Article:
Crimes of War: A Legal, Political-Documentary, and Psychological Inquiry into the Responsibility of Leaders, Citizens, and Soldiers for Criminal Acts in Wars

By Richard A. Falk; Gabriel Kolko et al. | Go to book overview

ON THE AVOIDANCE OF REALITY

Gabriel Kolko

The twentieth century has been so full of tragedy and barbarism that it is natural for a historian to be reluctant to attach some unique significance to American war crimes in Vietnam. Yet both for the world, and most certainly for the U.S., the war the American Government has been waging in Vietnam is distinctive and without parallel. The openly justified, systematic, and continuous effort at the destruction of a population of an entire nation by an external enemy is quite rare in modern history. The Nazis carried on such a policy against the Jews, and it was far more "successful" on its own terms because European Jewry, unlike the Vietnamese, was unable or unwilling to resist. But the essential difference is that the Nazis concealed from the German masses their genocidal efforts, which they attempted to hide for fear civilization's taboos regarding mass murder might damn them in the eyes of their own people. In Vietnam, the U.S. Government has no shame about the effects of its warfare. The daily press and TV have for years revealed everything one needs to know about the magnitude of the horror and the consequences of the war.

The real question of war crimes in the Vietnam War is no longer the facts themselves but rather the justification Washington has employed for its systematic terror. And, above all, it is the failure and seeming unwillingness of the American people to translate their knowledge of specific inhumanities and events, of the countless Son Mys, into a larger political perception of the objective of American foreign policy or a comprehension of the essential human and moral significance of the war in Vietnam. For the absence of a far greater sense of abhorrence, one based essentially on empathy with the sufferings of the Vietnamese rather than only with that of unwilling American boys sent to die in a distant land, potentially marks a moral and political immunization of a nation that has far greater significance for the future of American society and politics than I for one care to imagine.

It is not possible to refer to a "public" response to the Viet

-11-

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Crimes of War: A Legal, Political-Documentary, and Psychological Inquiry into the Responsibility of Leaders, Citizens, and Soldiers for Criminal Acts in Wars
Table of contents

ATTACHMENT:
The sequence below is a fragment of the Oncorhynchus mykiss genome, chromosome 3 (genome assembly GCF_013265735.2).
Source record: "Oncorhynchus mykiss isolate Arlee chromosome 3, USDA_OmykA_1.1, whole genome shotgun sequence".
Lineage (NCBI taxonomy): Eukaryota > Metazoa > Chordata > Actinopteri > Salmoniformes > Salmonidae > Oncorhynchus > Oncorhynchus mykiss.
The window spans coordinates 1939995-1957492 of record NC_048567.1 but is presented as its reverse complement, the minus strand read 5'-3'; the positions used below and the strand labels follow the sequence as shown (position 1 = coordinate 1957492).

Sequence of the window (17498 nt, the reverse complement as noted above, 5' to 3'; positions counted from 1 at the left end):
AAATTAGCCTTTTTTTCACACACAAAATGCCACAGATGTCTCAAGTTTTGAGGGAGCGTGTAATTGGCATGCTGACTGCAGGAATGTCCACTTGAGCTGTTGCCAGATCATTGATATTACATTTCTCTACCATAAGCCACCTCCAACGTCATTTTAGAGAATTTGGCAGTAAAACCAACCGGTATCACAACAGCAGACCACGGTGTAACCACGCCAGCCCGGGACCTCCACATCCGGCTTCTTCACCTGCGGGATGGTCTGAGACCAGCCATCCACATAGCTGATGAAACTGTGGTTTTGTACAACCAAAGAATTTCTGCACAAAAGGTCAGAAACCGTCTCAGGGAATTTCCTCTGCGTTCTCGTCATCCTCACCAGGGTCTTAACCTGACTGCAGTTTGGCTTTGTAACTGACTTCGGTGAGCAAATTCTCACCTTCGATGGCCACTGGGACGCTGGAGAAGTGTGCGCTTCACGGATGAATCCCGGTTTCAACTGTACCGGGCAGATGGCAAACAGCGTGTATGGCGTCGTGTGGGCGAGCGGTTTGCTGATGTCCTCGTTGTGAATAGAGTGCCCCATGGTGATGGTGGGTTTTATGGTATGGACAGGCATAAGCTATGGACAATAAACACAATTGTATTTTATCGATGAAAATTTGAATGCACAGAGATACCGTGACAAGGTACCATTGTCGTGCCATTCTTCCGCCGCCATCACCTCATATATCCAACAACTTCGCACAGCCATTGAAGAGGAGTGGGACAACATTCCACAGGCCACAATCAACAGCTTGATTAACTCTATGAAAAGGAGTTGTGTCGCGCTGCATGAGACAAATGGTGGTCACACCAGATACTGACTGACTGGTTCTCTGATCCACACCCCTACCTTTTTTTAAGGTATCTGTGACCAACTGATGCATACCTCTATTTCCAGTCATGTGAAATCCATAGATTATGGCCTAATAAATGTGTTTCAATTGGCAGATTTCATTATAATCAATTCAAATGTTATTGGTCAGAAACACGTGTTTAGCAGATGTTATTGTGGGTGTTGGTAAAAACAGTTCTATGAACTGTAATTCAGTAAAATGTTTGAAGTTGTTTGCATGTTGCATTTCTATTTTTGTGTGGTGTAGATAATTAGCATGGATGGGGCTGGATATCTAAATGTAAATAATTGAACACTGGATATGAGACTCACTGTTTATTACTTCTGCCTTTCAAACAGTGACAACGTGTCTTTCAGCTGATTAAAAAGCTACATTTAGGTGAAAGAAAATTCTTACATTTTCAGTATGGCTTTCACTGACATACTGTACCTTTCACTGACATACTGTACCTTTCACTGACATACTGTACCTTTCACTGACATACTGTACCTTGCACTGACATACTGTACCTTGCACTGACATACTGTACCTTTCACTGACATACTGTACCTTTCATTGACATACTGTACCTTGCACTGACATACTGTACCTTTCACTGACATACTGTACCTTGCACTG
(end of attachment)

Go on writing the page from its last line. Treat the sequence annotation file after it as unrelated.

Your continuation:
Table of contents

  • Title Page vii
  • Editors' Statement xi
  • Contents xiii
  • The Question of War Crimes: A Statement of Perspective 3
  • On the Avoidance of Reality 11
  • Beyond Atrocity 17
  • A Legal Framework 29
  • 1 - Standards and Norms 31
  • 2 - The Experience of World War II 73
  • 3 - Focus on Vietnam 177
  • The Political Setting: Documents 263
  • American Atrocities in Vietnam 265
  • Chemical Warfare in Vietnam 285
  • Pacification in Vietnam 291
  • A Doctor Reports from South Vietnam 309
  • Testimony of Don Luce 338
  • Testimony of Roger Hilsman, Former U.S. Official 344
  • Over Vietnam: An Eyewitness Report 345
  • Terror for Helicopters 357
  • Son My Mothers Call for Vengeance 360
  • The Tombs of Ben Suc 363
  • Repression in South Vietnam 371
  • Anti-Vietcong Cordon Disrupts Life of a Village 386
  • The Balang an Massacre 389
  • The Face of War, December, 1969 393
  • Letters to His Parents - Captain William H. Miller 395
  • Precision Bombing Not Very Precise 397
  • Saigon "Falsifying" Casualty Figures 401
  • War Crimes and the Nature of the Vietnam War 403
  • Contributors 415
  • The Psychological and Ethical Context 417
  • Victims and Executioners 419
  • Healing in Vietnam 430
  • It Didn't Happen and Besides, They Deserved It 441
  • Cover Your Ass 445
  • The Changing Climate of Atrocity 459
  • From Boot Camp to My Lai 462
  • The Gift 469
  • The Age of Abdication 473
  • German Guilt 476
  • On Responsibility for Evil 486
  • Gandhi versus the Policing Mind 502
  • On Killing 513
  • On Dying 528
  • On Genocede 534
  • A Victory 550
  • Deadly Paradoxes 555
  • Absurd Technological Death 559
  • Contributors 576
  • Recommendations for Further Reading 577
  • Index 579
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